While planning an 8-day cruise to Jamaica, Grand Cayman Islands and Cozumel for their 10th anniversary, Jason and Jennifer Mann were thinking about more than lining up a babysitter, shopping for new swimwear and digging out the sunscreen . . . they were thinking about their children. It was their first vacation without their son, Mason, 5, and daughter Madeline, 2, and the thought crossed their minds that there was one major thing they hadn’t planned for.

“We had been talking about doing a will since Mason was born . . . but, five years passed,” said Jennifer.

“We knew we needed to do it-just hadn’t made the call,” added Jason.

Establishing guardianship for their children was the driving force in the Manns’ decision to contact The Baptist Foundation of Oklahoma to start the estate planning process. “I don’t think most people realize how guardianship works,” said Jennifer. “We wanted to make sure our children would be taken care of and not left up to the state.”

An additional element of estate planning that had been weighing on their minds was the assurance of a complete advanced health care directive. Jennifer’s aunt, who was only in her 50s, had recently suffered an aneurism, and she didn’t have a will.

“Having to make all those decisions really put my family in a tough spot,” said Jennifer. “That got us thinking.”

Jason grew up in Del City and attended Oklahoma State University, earning an accounting degree and, later, a degree in turf management. Jennifer grew up in Pawhuska and graduated from Oklahoma Baptist University with a degree in vocal music education. While teaching vocal music in Yale (near Stillwater), she was introduced to Jason through mutual friends. They were married July 13, 1996, on Jennifer’s 28th birthday.

For the last three years, the couple has lived in Broken Arrow, where they own and operate a weed control and fertilization business. They are active members of Arrow Heights Church in Broken Arrow, where Jennifer directs the children and youth choirs and Jason coaches an Upward basketball team. Most of all, they stay really busy with their adorable blonde-haired, blue-eyed little boy and girl.

“Young families put off doing a will because they’re busy and they don’t make it a priority,” said Jennifer.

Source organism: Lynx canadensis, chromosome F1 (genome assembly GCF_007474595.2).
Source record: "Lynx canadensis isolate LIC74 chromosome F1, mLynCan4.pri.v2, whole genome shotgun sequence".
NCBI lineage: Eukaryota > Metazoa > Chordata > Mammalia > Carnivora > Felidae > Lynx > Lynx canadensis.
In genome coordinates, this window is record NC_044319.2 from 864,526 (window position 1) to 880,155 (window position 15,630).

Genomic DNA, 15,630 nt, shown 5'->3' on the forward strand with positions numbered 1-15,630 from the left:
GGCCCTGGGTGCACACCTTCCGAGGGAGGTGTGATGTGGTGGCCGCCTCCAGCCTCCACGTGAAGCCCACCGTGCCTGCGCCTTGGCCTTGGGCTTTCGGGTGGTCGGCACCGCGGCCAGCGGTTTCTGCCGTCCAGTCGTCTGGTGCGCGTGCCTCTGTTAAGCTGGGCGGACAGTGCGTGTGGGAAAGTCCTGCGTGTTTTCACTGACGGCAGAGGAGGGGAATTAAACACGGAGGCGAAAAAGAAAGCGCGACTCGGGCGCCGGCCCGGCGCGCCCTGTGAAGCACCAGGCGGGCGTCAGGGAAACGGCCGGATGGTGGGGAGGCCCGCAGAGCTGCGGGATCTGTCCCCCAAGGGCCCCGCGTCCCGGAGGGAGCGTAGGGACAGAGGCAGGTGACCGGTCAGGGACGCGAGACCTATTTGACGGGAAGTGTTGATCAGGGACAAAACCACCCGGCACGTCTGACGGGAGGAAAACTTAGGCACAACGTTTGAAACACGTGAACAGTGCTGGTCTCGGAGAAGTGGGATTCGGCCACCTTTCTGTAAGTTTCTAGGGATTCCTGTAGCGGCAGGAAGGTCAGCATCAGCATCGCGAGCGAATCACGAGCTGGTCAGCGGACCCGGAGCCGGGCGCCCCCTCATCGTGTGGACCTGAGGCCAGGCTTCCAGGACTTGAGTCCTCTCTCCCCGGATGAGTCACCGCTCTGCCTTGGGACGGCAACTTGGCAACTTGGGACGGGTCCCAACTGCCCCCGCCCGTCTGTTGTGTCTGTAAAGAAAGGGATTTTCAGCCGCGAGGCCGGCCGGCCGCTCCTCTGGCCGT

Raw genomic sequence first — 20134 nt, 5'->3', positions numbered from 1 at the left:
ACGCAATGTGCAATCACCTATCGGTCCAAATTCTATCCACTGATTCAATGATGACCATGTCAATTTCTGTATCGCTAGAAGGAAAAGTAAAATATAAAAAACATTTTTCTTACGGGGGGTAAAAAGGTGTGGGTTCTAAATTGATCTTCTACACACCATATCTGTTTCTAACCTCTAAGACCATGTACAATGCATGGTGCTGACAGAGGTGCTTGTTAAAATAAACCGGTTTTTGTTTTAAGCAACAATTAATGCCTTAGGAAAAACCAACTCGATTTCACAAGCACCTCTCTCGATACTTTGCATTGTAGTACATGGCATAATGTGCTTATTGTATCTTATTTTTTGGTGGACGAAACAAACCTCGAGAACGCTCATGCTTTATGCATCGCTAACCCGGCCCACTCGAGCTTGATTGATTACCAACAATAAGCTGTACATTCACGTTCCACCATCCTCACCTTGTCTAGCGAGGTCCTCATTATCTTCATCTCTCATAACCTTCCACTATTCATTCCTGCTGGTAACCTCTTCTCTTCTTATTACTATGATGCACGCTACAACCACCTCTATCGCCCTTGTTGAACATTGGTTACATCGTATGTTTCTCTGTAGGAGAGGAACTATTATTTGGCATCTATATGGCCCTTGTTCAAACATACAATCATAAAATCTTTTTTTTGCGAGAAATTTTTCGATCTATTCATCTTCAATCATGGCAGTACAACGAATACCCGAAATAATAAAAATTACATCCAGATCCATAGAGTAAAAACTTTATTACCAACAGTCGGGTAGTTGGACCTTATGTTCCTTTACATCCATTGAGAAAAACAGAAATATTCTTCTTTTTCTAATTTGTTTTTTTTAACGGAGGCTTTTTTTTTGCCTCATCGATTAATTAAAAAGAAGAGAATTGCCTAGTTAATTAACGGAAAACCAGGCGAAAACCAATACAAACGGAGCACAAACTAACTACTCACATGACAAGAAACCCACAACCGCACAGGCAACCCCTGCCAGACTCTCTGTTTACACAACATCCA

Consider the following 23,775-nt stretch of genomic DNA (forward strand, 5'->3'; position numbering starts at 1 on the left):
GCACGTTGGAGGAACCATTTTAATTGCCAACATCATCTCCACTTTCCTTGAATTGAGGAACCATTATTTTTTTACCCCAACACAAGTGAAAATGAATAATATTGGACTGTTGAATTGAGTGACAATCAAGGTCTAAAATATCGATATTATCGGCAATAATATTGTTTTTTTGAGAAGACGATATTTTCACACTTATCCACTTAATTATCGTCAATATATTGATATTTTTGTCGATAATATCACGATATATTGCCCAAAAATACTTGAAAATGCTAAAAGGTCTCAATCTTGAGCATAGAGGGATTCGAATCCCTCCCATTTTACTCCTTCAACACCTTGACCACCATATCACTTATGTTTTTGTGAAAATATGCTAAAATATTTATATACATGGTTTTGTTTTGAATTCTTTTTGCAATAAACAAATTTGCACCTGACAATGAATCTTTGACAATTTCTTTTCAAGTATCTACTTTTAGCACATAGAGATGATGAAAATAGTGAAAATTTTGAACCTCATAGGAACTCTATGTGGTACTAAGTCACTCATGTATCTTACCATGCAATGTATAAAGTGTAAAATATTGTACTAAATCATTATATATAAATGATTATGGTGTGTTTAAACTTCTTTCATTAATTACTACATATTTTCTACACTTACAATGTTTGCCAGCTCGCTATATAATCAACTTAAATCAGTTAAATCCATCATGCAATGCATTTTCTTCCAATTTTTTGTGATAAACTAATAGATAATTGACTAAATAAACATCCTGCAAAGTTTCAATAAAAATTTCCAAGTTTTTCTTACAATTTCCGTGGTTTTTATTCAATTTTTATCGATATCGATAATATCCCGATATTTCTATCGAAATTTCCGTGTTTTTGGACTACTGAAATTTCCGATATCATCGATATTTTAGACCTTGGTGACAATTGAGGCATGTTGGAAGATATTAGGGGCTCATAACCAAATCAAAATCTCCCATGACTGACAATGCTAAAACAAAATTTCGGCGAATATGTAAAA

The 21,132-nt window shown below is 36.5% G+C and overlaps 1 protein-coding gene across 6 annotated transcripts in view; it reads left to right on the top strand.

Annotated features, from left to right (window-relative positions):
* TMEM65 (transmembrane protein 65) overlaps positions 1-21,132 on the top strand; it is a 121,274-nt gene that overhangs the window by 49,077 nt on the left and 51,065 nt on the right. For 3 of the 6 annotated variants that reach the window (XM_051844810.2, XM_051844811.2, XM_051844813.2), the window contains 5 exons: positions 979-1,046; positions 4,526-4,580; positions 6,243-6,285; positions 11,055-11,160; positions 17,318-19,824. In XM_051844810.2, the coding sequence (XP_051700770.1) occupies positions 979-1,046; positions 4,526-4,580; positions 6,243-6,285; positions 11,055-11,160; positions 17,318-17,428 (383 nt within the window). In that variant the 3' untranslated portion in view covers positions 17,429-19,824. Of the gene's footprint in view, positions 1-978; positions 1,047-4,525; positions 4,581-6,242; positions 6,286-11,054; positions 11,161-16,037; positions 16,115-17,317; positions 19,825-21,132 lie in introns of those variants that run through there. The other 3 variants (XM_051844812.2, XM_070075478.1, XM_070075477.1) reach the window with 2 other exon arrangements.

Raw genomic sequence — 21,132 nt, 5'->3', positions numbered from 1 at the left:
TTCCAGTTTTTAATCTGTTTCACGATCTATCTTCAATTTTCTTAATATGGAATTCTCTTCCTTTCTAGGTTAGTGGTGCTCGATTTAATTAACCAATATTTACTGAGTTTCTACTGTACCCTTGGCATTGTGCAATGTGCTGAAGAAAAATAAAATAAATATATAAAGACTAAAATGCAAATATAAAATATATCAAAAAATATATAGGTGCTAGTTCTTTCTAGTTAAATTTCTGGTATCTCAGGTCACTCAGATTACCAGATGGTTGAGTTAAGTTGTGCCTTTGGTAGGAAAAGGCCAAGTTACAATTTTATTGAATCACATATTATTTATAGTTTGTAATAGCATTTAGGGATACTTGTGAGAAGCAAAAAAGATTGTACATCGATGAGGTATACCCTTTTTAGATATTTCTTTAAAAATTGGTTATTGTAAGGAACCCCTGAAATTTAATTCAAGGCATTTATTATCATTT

“You just don’t think something like that [death] is going to happen to your family,” said Jason, adding that using the estate planning services of the Foundation was a “very easy and simple process. It was just a matter of us making the call and just doing it. Most people have good intentions, but good intentions don’t get it done.”

“The hardest part of the whole process was finding a parking space downtown at the attorney’s office!” added Jennifer.

The couple took advantage of the Foundation’s legal reimbursement program in which the Foundation reimburses the legal expenses incurred for two basic wills for a couple as long as they include a 10 percent gift to ministry at their time of death.

“It’s simple and free through the Foundation-can’t get any better than that! They totally reimburse you,” said Jason.

“I think most Christian families would want to give 10 percent back to their church or a Baptist ministry,” said Jennifer.

The Manns will leave their testamentary gift to their church.

“What better way to give than to your church so ministry can continue,” Jennifer said.

The Manns encourage other Oklahoma Baptist families to act now and contact The Baptist Foundation of Oklahoma during “Make A Will Month” in January.

“It [having a will] simplifies the decision for your families-everything is planned out and they don’t have to worry about it,” said Jason.

“Do it for the kids . . . do it for your family,” said Jennifer. “Do it so there’s no question, should anything happen, about what you would want.”

For additional information about “Make A Will Month,” call 800/949-9988, or e-mail, sclifton@bfok.org.